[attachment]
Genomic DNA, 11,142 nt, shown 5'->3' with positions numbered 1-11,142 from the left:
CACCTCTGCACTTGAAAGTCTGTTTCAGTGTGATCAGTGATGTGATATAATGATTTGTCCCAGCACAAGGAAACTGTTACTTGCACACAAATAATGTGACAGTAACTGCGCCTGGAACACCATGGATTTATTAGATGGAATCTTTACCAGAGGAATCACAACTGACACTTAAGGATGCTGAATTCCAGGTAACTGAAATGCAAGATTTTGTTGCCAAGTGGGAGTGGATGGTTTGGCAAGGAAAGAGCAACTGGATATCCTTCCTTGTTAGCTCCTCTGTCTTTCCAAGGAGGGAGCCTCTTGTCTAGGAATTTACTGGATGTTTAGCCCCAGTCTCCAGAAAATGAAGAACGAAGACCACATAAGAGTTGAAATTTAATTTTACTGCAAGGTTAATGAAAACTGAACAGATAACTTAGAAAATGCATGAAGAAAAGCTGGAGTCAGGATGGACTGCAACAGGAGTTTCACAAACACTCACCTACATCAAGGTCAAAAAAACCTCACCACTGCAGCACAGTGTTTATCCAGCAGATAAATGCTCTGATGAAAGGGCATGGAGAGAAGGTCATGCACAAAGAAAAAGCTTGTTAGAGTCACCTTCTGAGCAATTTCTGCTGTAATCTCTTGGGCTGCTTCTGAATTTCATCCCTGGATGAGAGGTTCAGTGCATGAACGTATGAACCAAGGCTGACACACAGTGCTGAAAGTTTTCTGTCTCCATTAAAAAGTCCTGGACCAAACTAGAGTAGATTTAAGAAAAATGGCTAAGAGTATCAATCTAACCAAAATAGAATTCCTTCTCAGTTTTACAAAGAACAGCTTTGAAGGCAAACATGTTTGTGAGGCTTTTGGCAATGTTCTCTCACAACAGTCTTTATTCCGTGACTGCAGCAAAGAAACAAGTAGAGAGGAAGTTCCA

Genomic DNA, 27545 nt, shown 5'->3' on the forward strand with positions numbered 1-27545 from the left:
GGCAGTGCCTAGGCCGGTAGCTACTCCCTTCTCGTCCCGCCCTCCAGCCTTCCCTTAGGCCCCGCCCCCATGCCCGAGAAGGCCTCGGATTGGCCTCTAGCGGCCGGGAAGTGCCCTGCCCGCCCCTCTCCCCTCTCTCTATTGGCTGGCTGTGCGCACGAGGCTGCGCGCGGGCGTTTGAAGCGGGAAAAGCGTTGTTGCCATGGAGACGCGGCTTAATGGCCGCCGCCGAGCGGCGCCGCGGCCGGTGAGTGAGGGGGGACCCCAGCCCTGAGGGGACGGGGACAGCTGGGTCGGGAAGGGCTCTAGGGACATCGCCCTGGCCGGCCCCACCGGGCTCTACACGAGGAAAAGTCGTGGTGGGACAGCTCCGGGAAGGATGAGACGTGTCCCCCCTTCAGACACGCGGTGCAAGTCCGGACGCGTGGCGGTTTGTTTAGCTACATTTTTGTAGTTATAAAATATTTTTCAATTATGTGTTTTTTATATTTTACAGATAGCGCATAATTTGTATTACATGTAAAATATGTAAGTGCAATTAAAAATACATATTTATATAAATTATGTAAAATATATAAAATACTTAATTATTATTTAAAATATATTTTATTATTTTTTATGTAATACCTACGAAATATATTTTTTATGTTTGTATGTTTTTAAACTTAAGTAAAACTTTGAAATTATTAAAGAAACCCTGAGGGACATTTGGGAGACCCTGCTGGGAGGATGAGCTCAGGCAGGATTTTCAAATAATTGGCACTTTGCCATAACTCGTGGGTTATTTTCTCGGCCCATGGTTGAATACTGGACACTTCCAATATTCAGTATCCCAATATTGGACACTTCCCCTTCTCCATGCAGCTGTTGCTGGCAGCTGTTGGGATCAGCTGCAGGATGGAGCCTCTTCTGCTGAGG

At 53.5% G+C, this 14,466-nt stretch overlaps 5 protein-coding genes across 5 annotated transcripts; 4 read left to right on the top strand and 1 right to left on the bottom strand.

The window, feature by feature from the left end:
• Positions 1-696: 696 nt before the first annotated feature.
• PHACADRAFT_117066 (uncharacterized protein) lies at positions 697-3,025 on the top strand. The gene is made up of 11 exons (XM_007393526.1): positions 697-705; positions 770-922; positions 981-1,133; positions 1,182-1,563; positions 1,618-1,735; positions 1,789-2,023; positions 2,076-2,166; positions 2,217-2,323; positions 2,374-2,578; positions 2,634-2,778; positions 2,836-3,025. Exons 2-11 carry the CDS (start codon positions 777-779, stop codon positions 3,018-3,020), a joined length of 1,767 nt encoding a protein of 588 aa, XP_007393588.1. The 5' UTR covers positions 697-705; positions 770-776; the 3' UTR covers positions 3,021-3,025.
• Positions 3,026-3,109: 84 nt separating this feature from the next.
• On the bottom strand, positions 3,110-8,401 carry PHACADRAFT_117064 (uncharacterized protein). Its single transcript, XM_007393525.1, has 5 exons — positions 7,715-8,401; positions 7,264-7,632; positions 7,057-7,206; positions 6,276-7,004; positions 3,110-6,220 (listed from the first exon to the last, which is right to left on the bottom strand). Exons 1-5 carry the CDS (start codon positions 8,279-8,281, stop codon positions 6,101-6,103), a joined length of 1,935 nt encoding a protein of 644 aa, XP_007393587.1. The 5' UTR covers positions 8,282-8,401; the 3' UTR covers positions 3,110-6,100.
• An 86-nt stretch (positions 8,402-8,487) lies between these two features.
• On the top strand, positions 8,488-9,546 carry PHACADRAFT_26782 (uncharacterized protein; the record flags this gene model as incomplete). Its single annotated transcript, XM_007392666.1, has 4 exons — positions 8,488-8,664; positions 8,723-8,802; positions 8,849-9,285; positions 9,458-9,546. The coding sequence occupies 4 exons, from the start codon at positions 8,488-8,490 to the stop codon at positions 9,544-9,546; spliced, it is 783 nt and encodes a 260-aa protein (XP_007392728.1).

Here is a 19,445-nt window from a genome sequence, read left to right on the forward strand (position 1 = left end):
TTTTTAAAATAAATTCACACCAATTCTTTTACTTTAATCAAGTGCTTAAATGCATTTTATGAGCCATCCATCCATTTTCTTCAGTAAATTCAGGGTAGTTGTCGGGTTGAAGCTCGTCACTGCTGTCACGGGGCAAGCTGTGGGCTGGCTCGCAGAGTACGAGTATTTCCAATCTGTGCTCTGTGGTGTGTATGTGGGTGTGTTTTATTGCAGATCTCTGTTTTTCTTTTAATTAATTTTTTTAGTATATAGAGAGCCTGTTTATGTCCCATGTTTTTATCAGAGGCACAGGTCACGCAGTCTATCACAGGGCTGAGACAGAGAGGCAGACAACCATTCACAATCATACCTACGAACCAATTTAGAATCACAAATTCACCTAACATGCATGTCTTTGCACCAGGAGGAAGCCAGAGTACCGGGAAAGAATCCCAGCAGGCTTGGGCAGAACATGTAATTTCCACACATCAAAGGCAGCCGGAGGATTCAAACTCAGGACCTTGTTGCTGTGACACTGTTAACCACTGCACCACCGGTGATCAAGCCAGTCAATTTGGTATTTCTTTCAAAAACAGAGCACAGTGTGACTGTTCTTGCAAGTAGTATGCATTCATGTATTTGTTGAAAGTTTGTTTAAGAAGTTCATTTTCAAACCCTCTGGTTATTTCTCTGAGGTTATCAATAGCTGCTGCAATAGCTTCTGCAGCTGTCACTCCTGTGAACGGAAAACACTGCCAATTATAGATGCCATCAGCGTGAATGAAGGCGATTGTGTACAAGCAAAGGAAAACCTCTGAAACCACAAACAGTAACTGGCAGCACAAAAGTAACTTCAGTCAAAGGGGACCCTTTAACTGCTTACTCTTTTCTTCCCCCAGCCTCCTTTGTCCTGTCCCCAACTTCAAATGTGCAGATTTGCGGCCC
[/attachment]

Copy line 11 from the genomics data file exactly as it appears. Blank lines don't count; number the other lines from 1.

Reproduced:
• An 86-nt stretch (positions 8,402-8,487) lies between these two features.